Try to stand out while applying - I have seen a lot of freshers who just go through a job portal, upload their resume, and start hitting apply to every single opening they come upon as if it was some kind of lottery instead of a job application. Instead, do everything mentioned in point 2 above and then think about how you can stand out while applying. If the other candidates are applying through job portals, you can try sending cold emails or Twitter DMs to the founders. If the others are doing that then you can create a 2-min video resume and then apply. If the others are doing that also then you can prepare a small presentation indicating the flaws in their products or in-depth market analysis or anything that shows you've put efforts into your research and then reach out. And don't worry about screwing up or anything. Trust me, founders like such quirky ideas.
Use Twitter well - I cannot stretch enough the importance of a good Twitter presence. I landed my first job through Twitter and that was totally unintentional. I used to document my journey, share whatever I learn either through tweets or threads and that's it. Being a good developer is no good if you are not visible to the recruiters and trust me, almost all of them are on Twitter. So put all your excuses aside and build a good profile there. Share your learnings, projects, blogs, etc there and see the magic happening.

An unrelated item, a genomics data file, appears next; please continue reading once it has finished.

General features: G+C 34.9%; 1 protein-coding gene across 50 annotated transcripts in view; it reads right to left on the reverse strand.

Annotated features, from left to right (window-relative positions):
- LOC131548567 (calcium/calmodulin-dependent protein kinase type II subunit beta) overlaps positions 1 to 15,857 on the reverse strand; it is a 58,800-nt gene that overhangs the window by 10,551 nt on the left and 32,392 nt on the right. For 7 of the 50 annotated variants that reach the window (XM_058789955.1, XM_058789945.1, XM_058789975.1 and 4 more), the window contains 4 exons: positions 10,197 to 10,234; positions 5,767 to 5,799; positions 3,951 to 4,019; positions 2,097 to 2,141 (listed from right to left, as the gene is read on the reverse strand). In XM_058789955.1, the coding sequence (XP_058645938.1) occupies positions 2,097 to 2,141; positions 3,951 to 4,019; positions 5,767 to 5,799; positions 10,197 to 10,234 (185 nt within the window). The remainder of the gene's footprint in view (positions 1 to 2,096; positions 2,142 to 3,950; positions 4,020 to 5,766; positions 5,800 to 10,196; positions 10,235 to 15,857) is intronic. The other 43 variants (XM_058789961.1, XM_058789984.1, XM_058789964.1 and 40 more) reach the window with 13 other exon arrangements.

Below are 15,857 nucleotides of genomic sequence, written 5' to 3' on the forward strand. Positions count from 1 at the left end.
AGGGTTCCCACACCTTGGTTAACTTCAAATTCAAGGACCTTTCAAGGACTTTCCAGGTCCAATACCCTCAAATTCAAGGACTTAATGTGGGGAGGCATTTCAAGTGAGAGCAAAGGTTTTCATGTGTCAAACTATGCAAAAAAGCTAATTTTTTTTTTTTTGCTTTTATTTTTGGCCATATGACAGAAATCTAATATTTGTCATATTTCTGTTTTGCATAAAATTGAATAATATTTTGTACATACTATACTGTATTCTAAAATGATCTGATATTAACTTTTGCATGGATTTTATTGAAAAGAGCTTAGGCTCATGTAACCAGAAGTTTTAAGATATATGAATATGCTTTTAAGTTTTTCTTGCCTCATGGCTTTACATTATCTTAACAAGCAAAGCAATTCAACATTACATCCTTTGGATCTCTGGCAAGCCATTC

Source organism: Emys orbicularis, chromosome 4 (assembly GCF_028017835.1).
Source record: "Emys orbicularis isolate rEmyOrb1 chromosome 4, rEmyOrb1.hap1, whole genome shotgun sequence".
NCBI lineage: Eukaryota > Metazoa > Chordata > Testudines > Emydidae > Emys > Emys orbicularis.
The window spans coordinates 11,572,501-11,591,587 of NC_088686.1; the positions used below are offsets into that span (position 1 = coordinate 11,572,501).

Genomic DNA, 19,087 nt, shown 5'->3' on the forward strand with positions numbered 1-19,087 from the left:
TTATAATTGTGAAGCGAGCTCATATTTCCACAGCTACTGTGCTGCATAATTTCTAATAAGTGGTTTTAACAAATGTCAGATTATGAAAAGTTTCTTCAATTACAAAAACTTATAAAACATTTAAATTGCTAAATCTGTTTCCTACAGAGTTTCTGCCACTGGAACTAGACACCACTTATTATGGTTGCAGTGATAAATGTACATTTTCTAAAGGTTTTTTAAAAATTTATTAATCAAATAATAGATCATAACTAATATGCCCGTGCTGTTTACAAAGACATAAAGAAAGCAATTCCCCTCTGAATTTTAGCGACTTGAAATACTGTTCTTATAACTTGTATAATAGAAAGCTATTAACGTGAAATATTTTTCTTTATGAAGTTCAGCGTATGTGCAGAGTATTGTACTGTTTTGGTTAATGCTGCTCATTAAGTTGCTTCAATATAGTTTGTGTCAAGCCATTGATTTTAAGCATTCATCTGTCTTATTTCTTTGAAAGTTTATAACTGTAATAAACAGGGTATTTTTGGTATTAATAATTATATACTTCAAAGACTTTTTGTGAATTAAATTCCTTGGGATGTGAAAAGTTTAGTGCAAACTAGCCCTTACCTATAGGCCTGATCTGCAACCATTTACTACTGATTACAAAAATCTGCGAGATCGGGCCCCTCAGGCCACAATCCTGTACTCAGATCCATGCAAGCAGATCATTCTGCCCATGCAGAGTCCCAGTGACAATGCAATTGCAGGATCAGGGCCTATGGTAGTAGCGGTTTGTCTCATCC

Check Crunchbase and other platforms for recently funded startups - This is advice that I picked up from a tweet and I have seen working for many people but never got to try personally so take it or ignore it. The idea is when a startup gets funding, they are more likely to hire new people, and a majority of the time, the openings will be for either of these three roles: Marketer, Developer or Designer (just an observation, might not be a fact) but there is always a delay between raising funding and posting for job openings. This delay is your window. Reach out to the founders with your offering and explain to them how you can be an asset for their company, how you've been tracking them for a while and your interest in their product/service. This not only increases your chances of getting hired (if they were actually looking to hire for that role you're offering) but also goes on to show your interest in the startup and trust me, founders love that in a potential hire.
On the topic of landing Interviews, I'd just share how I landed my current job at Plaza because it's an interesting story. I have been following Soaib for a while since I came upon his profile while searching the Internet to follow some good Indian VCs. Around March, when I started looking out for a new job, I got to know about his new startup and immediately applied but didn't hear back for two weeks. I thought they might not have found me suitable for the role so I moved on to apply at other places. Fast forward to April, I was about to enter the final round of Interviews at smallcase when I received their email. I cleared the Interviews, talked to the team at Plaza, loved their product, and politely turned down one of my favorite companies to join here. Just two months in and still don't see a single reason to regret that decision.
I hope you loved the blog and here are some related links that you will find helpful. Cold email guide by Abhinav and Lee.